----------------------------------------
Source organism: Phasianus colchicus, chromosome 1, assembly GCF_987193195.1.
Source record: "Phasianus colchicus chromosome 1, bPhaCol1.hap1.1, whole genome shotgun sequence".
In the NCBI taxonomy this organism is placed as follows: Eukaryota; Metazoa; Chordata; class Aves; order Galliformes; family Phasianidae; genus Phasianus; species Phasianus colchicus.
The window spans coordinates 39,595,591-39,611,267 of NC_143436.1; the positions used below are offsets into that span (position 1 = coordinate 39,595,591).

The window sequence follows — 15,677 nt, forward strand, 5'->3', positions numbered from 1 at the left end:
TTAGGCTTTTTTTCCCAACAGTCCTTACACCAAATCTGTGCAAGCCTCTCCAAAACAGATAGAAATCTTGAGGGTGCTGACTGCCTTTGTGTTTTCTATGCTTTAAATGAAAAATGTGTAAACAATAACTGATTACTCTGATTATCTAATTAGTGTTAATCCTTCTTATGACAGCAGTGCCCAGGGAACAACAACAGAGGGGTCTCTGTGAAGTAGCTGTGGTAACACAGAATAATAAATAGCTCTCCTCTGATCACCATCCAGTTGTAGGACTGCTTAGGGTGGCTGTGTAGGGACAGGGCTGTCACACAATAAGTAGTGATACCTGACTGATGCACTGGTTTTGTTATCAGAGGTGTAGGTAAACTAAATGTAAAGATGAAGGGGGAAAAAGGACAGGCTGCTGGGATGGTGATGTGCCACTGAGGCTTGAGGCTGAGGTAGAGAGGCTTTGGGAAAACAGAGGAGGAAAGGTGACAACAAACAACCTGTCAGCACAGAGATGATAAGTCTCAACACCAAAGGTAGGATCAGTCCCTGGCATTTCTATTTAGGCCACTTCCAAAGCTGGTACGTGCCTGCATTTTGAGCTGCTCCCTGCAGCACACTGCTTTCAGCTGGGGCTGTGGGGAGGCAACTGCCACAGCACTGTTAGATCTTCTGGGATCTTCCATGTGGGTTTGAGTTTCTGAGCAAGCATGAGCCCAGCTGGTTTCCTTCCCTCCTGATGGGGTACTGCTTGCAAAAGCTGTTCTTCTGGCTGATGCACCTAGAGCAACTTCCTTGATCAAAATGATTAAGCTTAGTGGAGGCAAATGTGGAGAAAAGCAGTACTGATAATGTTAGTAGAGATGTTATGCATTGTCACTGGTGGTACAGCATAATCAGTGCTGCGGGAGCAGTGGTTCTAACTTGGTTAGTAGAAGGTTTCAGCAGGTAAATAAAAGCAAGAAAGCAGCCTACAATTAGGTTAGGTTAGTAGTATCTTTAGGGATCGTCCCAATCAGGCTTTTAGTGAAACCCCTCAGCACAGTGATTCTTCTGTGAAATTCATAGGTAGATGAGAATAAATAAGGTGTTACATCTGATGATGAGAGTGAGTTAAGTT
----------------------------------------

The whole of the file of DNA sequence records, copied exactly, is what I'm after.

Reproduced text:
Source organism: Phasianus colchicus, chromosome 1, assembly GCF_987193195.1.
Source record: "Phasianus colchicus chromosome 1, bPhaCol1.hap1.1, whole genome shotgun sequence".
In the NCBI taxonomy this organism is placed as follows: Eukaryota; Metazoa; Chordata; class Aves; order Galliformes; family Phasianidae; genus Phasianus; species Phasianus colchicus.
The window spans coordinates 39,595,591-39,611,267 of NC_143436.1; the positions used below are offsets into that span (position 1 = coordinate 39,595,591).

The window sequence follows — 15,677 nt, forward strand, 5'->3', positions numbered from 1 at the left end:
TTAGGCTTTTTTTCCCAACAGTCCTTACACCAAATCTGTGCAAGCCTCTCCAAAACAGATAGAAATCTTGAGGGTGCTGACTGCCTTTGTGTTTTCTATGCTTTAAATGAAAAATGTGTAAACAATAACTGATTACTCTGATTATCTAATTAGTGTTAATCCTTCTTATGACAGCAGTGCCCAGGGAACAACAACAGAGGGGTCTCTGTGAAGTAGCTGTGGTAACACAGAATAATAAATAGCTCTCCTCTGATCACCATCCAGTTGTAGGACTGCTTAGGGTGGCTGTGTAGGGACAGGGCTGTCACACAATAAGTAGTGATACCTGACTGATGCACTGGTTTTGTTATCAGAGGTGTAGGTAAACTAAATGTAAAGATGAAGGGGGAAAAAGGACAGGCTGCTGGGATGGTGATGTGCCACTGAGGCTTGAGGCTGAGGTAGAGAGGCTTTGGGAAAACAGAGGAGGAAAGGTGACAACAAACAACCTGTCAGCACAGAGATGATAAGTCTCAACACCAAAGGTAGGATCAGTCCCTGGCATTTCTATTTAGGCCACTTCCAAAGCTGGTACGTGCCTGCATTTTGAGCTGCTCCCTGCAGCACACTGCTTTCAGCTGGGGCTGTGGGGAGGCAACTGCCACAGCACTGTTAGATCTTCTGGGATCTTCCATGTGGGTTTGAGTTTCTGAGCAAGCATGAGCCCAGCTGGTTTCCTTCCCTCCTGATGGGGTACTGCTTGCAAAAGCTGTTCTTCTGGCTGATGCACCTAGAGCAACTTCCTTGATCAAAATGATTAAGCTTAGTGGAGGCAAATGTGGAGAAAAGCAGTACTGATAATGTTAGTAGAGATGTTATGCATTGTCACTGGTGGTACAGCATAATCAGTGCTGCGGGAGCAGTGGTTCTAACTTGGTTAGTAGAAGGTTTCAGCAGGTAAATAAAAGCAAGAAAGCAGCCTACAATTAGGTTAGGTTAGTAGTATCTTTAGGGATCGTCCCAATCAGGCTTTTAGTGAAACCCCTCAGCACAGTGATTCTTCTGTGAAATTCATAGGTAGATGAGAATAAATAAGGTGTTACATCTGATGATGAGAGTGAGTTAAGTT